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    • "Donepezil, developed by those hypotheses , is a prescribed drug for AD (Birks et al., 2000). However, there are several issues to be overcome such as nausea, diarrhea, anorexia, or vomiting (Shintani and Uchida, 1997; Farlow et al., 2011). We are working on the development for anti-amnesic or anti-dementic agent using in vivo screening from herbal materials which are traditionally known to be active to the central nervous system (CNS). "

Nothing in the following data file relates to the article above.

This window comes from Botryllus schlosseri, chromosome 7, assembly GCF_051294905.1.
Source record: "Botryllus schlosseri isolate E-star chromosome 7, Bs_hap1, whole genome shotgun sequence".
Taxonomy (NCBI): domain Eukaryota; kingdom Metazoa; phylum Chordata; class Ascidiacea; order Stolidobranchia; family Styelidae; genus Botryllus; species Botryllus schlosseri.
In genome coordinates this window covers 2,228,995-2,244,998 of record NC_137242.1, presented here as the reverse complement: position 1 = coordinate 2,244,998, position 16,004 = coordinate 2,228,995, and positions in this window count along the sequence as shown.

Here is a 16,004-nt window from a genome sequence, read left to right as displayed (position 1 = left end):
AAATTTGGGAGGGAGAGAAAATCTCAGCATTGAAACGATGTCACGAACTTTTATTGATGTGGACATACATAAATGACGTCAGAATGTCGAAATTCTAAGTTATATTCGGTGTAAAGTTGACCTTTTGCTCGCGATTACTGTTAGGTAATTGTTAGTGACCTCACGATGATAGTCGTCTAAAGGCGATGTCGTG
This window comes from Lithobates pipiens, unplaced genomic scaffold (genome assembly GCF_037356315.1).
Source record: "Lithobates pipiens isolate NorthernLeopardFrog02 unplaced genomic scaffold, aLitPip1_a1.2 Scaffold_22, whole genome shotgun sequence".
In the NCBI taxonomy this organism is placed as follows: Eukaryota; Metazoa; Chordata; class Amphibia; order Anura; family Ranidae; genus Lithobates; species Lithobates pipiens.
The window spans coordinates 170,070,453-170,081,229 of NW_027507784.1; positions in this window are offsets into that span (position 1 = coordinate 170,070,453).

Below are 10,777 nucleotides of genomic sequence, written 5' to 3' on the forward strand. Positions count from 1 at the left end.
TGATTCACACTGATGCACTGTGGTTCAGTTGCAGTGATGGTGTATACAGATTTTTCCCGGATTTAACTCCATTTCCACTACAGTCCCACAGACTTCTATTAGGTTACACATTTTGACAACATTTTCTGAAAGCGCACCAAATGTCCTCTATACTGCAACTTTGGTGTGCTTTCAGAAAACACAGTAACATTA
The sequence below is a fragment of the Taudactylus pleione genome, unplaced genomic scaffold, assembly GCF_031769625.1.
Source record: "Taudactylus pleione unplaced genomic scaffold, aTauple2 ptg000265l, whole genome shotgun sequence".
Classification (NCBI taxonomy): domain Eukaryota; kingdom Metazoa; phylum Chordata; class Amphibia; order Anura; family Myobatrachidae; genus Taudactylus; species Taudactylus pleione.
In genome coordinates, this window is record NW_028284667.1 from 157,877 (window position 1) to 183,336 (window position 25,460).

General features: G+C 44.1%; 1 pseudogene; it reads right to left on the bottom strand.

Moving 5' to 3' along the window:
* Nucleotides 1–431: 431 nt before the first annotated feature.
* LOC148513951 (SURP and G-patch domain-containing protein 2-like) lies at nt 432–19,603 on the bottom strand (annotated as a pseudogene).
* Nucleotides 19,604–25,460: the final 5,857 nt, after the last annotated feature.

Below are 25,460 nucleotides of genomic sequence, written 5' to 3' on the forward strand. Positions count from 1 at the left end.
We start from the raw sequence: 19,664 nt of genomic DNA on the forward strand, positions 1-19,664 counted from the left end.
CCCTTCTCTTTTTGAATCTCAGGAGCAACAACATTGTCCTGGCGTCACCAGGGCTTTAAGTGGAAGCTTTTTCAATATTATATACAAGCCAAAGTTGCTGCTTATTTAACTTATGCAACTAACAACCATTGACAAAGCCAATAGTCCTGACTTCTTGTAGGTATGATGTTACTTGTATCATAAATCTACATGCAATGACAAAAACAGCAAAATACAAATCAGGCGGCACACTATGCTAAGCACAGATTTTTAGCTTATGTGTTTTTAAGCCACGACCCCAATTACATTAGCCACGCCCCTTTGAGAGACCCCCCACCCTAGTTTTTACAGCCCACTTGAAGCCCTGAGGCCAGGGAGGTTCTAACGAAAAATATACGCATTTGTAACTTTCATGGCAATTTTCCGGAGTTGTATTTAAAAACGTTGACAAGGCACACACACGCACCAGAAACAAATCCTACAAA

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    ABSTRACT: In the present study, we investigated the effect of ethanolic extract of the seed of Zizyphus jujuba var. spinosa (EEZS) on cholinergic blockade-induced memory impairment in mice. Male ICR mice were treated with EEZS. The behavioral tests were conducted using the passive avoidance, the Y-maze, and the Morris water maze tasks. EEZS (100 or 200 mg/kg, p.o.) significantly ameliorated the scopolamine-induced cognitive impairment in our present behavioral tasks without changes of locomotor activity. The ameliorating effect of EEZS on scopolamine-induced memory impairment was significantly reversed by a sub-effective dose of MK-801 (0.0125 mg/kg, s.c.). In addition, single administration of EEZS in normal naïve mouse enhanced latency time in the passive avoidance task. Western blot analysis was employed to confirm the mechanism of memory-ameliorating effect of EEZS. Administration of EEZS (200 mg/kg) increased the level of memory-related signaling molecules, including phosphorylation of extracellular signal-regulated kinase or cAMP response element-binding protein in the hippocampal region. Also, the time-dependent expression level of brain-derived neurotrophic factor by the administration of EEZS was markedly increased from 3 to 9 h. These results suggest that EEZS has memory-ameliorating effect on scopolamine-induced cognitive impairment, which is mediated by the enhancement of the cholinergic neurotransmitter system, in part, via NMDA receptor signaling, and that EEZS would be useful agent against cognitive dysfunction such as Alzheimer's disease.